Many people, buyers and vendors alike, do not understand the fundamental differences between tiered and volume pricing, and sometimes they even consider them to be the same. Both pricing models reward buying in volume with discounted prices. However, it is detrimental to business to think they are the same, as if their differences are understood correctly, they can be optimised to build the client base and maximise profits.
The tiered pricing model is a way of rewarding loyalty while still maximising profits. Consider this example:
- 1 – 10 items = $10.00 per item
- 11 – 20 items = $8.00 per item
- 21 – 30 items = $6.00 per item
- 31 – 40 items = $4.00 per item
Now, this is a dramatic price drop for higher volume ordering however, it will still illustrate the concept. Under a tiered pricing model, if someone ordered 15 items, they would pay $10.00 per item for the first 10 and the latter five items would cost $8.00 each. Therefore, their total bill would come to $140.00.
There are several bonuses to using this pricing model one of which is that a customer who orders 15 items and a customer who orders 35 items are both rewarded for their custom with a discount. In doing so, customers will feel valued and in turn will be more likely to continue their purchasing relationship with the company.
Other bonuses to tiered pricing include a higher return for the company and a greater reach of clientele. Simply put, this means the company can give value for money to the small business who cannot commit to big orders, while also providing to the massive company who always orders in big volumes. There is also the potential that any small customers will graduate to higher order volumes in time which again, retains and grows the client base while maximising profits.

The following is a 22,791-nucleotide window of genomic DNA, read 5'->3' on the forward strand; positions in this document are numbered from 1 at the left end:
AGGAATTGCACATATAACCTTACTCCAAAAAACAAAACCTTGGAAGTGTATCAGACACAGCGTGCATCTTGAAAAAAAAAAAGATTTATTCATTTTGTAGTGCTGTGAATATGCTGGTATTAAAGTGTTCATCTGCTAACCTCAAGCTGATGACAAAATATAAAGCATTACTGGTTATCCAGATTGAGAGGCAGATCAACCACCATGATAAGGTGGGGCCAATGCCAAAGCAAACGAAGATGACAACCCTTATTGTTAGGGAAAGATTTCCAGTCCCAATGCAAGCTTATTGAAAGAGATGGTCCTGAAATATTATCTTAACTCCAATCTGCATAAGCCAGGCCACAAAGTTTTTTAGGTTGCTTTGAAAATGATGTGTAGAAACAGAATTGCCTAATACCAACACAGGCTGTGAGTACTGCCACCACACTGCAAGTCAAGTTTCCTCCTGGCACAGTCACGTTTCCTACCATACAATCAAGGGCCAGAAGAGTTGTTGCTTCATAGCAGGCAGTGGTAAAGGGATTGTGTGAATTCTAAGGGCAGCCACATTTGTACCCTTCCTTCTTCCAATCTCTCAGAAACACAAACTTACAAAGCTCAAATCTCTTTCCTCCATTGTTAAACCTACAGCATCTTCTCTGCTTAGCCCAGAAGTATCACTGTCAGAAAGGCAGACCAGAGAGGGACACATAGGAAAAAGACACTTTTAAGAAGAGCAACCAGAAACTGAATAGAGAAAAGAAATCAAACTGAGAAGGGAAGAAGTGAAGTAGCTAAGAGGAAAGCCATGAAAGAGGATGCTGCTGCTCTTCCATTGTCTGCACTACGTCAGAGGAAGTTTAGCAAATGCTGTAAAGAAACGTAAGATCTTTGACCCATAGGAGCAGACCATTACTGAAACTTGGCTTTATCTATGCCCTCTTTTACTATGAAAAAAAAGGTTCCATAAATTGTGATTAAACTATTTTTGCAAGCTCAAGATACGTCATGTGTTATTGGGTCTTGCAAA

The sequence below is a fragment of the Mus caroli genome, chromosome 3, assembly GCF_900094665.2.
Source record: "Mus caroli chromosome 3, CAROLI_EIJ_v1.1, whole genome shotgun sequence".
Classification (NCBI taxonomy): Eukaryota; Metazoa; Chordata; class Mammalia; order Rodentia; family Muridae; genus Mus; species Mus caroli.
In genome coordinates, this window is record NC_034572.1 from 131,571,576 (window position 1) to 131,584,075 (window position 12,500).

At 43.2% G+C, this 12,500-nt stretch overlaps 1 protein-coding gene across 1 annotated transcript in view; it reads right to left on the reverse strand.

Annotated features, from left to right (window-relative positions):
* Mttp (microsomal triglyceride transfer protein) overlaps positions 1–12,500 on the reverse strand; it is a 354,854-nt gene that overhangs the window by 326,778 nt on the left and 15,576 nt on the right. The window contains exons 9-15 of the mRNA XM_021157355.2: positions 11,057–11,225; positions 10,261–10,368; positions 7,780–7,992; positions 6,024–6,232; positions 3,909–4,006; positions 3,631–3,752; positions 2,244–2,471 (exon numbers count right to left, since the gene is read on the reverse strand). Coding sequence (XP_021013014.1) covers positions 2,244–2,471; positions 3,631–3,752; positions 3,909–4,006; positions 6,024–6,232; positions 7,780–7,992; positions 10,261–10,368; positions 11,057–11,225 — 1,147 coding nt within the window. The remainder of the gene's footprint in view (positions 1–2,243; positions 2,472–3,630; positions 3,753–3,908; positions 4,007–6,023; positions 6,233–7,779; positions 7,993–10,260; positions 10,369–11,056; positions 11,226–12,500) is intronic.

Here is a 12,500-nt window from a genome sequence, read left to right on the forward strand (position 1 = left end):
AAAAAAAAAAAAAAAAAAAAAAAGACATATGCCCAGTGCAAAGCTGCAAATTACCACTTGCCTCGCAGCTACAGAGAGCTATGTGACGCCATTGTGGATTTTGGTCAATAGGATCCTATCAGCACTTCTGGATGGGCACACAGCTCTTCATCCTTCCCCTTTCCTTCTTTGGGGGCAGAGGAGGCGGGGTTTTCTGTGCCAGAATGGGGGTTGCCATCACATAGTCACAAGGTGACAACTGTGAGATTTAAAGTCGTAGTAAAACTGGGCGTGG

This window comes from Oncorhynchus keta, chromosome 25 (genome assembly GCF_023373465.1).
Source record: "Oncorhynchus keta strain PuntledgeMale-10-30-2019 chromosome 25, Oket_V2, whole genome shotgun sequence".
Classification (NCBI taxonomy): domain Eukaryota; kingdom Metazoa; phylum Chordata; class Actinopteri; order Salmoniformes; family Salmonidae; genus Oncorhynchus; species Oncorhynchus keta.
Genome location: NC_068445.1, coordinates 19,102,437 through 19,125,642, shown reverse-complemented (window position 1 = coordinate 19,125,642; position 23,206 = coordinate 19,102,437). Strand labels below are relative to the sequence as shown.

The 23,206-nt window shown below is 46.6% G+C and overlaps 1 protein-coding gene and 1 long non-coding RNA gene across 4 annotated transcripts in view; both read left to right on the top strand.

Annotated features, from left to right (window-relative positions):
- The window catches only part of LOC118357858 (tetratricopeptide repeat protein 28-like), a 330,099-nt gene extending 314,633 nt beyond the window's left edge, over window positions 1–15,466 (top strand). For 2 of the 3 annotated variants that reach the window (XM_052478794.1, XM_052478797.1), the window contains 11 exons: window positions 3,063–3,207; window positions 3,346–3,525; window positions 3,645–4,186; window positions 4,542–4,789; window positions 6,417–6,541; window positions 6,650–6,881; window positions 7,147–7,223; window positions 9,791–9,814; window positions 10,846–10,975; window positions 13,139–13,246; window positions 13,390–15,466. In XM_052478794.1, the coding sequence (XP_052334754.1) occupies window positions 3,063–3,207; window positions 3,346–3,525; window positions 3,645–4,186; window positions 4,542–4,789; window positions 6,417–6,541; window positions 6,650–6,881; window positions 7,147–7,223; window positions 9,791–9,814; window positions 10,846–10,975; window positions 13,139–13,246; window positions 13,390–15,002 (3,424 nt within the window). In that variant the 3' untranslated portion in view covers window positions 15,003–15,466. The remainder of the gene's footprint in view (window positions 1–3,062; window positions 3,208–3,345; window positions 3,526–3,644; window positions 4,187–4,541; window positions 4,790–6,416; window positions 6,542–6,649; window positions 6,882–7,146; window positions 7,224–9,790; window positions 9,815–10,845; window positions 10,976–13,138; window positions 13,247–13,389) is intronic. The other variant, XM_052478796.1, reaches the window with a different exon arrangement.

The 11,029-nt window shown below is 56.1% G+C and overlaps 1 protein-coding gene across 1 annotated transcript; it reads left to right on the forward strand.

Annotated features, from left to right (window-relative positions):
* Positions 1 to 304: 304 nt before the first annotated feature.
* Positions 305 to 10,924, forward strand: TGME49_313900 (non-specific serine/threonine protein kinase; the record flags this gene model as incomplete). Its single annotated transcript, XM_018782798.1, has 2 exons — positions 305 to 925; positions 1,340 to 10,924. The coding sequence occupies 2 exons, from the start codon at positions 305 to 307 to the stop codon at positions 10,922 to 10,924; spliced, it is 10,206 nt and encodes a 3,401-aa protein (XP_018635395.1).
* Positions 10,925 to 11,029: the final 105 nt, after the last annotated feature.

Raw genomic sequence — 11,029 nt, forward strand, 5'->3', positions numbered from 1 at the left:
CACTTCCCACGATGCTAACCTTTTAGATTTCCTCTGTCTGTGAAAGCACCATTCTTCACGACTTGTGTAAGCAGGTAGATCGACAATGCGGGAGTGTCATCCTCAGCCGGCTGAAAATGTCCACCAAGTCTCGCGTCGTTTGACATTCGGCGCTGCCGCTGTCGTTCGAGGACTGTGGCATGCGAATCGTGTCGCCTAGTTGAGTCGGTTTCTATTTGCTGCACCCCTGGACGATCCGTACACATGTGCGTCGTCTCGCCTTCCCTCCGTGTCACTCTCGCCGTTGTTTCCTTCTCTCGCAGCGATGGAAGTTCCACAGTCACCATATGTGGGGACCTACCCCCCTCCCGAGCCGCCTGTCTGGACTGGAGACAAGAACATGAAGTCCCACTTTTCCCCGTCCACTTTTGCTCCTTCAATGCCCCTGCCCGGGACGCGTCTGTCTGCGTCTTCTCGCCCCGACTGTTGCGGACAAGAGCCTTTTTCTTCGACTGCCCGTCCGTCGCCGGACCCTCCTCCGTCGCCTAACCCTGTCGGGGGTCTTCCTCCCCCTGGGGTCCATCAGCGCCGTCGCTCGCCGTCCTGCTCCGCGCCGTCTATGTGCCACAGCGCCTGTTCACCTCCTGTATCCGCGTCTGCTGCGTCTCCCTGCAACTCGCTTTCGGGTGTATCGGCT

Volume pricing also rewards customers for bulk buying however the difference is that by reaching a predetermined order threshold to unlock a discount if you will, their entire order is discounted. If we take the example mentioned above, volume pricing would reward the customers with the price of $8.00 per item for all 15 items not just the last five. The result of this is the customer’s 15-item bill would come to $120 rather the $140 under a tiered pricing structure.
Which pricing model should you choose for your business?
There are very clear pros and cons for a company with both pricing models. Tiered pricing is fantastic for appealing to a range of customers while ensuring the company gets the maximum amount for their product. It enables customers to pick and choose products based on what they can afford while getting the most bang for their buck. An added benefit is that it captures smaller businesses while they are still starting out with a limited budget but with the potential and likelihood that they will be able to commit to higher volume orders in the future.
On the other hand, volume pricing is a great way of clearing inventory stock that may be at risk of expiry or obsolescence and in doing so, inventory storage costs are reduced. The reason why it is easier to clear stock with volume pricing is that each item in the bracket qualifies for the price reduction, thus clients pay less overall for their bulk purchase.
Deciding on a pricing model whether it is when you are buying or selling stock, really depends upon inventory stock and accurately understanding your product and how much you want on hand. If your product is close to expiry, then perhaps a volume pricing model is appropriate to try and attract the largest volume purchases, however if that is not a significant problem, then perhaps it is more beneficial to have attractive prices to a larger range of customers using tiered pricing. Likewise, if you are purchasing inventory that is not likely to expire or you already have a customer to pass it on to, then finding a supplier who offers volume pricing would be advantageous. If, on the other hand, the product is sensitive in terms of shelf-life and you cannot absorb the risk of expiry, then perhaps a supplier who offers tiered pricing would be a better choice.Topics: discount pricing, pricing strategy